How housing price affects labor migration?

ZHANG Li1 HE Jing2 MA Runhong1

(1.Sun Yat-Sen University 519082)
(2.Fudan University 200433)

【Abstract】From 1998 to 2015, Chinese commercial residential buildings experienced skyrocketing housing prices, which increased by 2.3 times. The average annual housing prices of four metropolises, including Beijing, Shanghai, Guangzhou, and Shenzhen, have increased by more than 20% since 2010, resulting in a wide discussion of fleeing urban life. Urban growth results in the accumulation of human capital from the labor force. Nowadays, China emphasizes innovation, entrepreneurship, and talent introduction, aiming for highly skilled laborers to consolidate the internal driving force of urban development. However, laborers must inevitably consider housing when they choose a city, and the effects of housing prices should not be overlooked. Theoretically, high housing prices have both positive and negative effects on labor migration. High housing prices in one city mean better economic development, better job opportunities, greater probability of wealth accumulation, and better amenities. Thus, people often choose cities that have high housing prices. However, the rapid increase in housing prices significantly increases the living costs of migrant laborers. In this paper, we find a U-shaped trend in labor migration using China Labor-force Dynamics Survey ( CLDS) data from 2012 and 2014 and the housing prices of 250 prefecture-level cities using conditional logistic regression. The results are robust when controlling for the measurement error of housing price effect on individual migration choice; outflow place characteristics, such as distance to inflow places; and personal characteristics, such as individual motivation to migrate to outflow places. We focus on analyzing the effects of different types of labor on housing price. Heterogeneous labor forces with different educational levels, certificate ownership, and family backgrounds react differently to housing price. Highly skilled workers with advantages in these three factors are more sensitive to their settled housing prices due to their willingness to purchase, whereas low-skilled workers prefer to rent. Furthermore, we find that individuals who became residents in settled cities are relatively more sensitive to housing prices. In addition, the inverted U effect is more significant in coastal metropolises. This paper's major contribution can be broken down into three aspects. First, we develop a model that demonstrates the effect of housing price on labor migration. We treat housing price as not only the living cost but also the signal of migrant laborers' settling choices. Second, CLDS data track individuals' migration routes and include information on the cities to which they migrate. We create a novel database by matching CLDS and housing price data from 2000 to 2012 for 250 prefecture-level cities. We provide reliable empirical evidence of the effect of housing price on labor migration. Third, we illustrate the importance of heterogeneous labor forces and migrating city features. Our study provides policy implications and a new angle from which to research similar topics in the future. Based on our findings, housing price significantly influences labor migration, and housing price policy should be adjusted according to a city's housing price level. In metropolises that outweigh the breakpoint, the local government should increase the supply of residential land to attract and retain highly skilled laborers. Moreover, as high housing prices have larger inhibiting effects on highly skilled laborers than on low-skilled laborers, some policies aimed at driving away low-skilled laborers by limiting land supply to improve housing prices may have opposite effects. Specifically, metropolises should increase land and housing supplies to attract the immigration of more highly skilled laborers and to promote innovation, business starting, and industrial upgrading. In addition, the breakpoint of inland cities is much lower than that of eastern coastal cities. From this aspect, perhaps more alarmingly, the negative effect of increased housing prices on laborer migration to inland cities may influence the endogenous urban growth capacity.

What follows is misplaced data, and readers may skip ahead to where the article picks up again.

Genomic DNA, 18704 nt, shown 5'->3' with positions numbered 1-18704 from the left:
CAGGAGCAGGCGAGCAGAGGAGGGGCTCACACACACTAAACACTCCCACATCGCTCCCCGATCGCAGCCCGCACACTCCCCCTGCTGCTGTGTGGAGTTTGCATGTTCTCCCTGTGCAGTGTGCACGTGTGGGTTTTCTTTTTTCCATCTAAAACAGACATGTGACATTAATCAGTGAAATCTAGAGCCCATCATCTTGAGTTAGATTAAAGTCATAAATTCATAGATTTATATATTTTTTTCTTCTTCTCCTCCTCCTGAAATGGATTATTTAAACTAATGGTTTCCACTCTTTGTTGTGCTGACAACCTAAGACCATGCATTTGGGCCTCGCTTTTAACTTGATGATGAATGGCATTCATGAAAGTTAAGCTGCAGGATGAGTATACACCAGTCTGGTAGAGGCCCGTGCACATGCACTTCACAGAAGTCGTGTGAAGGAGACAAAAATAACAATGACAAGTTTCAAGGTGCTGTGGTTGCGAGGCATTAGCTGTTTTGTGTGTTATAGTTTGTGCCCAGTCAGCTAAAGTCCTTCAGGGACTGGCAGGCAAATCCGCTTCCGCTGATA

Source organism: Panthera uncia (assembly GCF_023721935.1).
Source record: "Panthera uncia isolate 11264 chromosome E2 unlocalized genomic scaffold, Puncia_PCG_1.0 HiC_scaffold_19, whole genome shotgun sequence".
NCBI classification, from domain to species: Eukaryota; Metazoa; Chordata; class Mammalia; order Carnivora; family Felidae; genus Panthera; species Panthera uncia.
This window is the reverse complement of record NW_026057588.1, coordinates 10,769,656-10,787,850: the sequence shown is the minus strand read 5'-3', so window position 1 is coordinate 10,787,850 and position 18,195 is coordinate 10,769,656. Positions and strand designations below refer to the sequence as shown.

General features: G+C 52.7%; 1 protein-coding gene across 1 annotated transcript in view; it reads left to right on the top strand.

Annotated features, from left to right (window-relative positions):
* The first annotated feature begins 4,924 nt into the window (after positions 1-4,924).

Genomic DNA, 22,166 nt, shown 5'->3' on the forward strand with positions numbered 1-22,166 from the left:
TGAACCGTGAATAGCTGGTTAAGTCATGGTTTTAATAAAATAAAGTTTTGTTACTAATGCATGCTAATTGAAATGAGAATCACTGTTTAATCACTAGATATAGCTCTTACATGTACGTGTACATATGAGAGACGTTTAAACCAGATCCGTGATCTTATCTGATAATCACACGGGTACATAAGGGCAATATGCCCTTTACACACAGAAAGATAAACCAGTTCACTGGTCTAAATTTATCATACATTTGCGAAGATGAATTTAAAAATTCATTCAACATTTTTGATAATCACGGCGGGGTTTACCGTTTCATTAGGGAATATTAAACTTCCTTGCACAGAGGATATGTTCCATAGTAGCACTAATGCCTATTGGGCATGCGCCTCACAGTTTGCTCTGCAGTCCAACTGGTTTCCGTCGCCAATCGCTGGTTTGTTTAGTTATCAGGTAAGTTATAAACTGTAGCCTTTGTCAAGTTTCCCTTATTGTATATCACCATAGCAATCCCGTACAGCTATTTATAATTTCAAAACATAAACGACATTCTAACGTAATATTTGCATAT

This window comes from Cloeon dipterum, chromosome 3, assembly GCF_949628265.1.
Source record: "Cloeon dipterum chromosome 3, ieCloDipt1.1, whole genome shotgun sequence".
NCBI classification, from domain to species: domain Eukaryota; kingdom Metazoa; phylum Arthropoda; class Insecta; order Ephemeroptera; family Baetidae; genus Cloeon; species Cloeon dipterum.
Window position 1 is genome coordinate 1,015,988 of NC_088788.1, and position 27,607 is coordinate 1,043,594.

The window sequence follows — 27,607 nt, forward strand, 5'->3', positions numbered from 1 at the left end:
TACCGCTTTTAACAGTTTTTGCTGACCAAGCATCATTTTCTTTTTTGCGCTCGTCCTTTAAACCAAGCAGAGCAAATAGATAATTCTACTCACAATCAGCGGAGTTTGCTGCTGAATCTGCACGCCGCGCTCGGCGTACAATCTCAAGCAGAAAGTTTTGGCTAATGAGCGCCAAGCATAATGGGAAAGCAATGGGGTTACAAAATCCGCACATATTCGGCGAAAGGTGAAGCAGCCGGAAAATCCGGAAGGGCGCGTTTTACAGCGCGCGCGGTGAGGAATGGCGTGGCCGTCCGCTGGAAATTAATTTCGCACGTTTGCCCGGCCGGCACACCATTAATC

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CN: 11-1081/F

Vol 52, No. 08, Pages 155-170

August 2017


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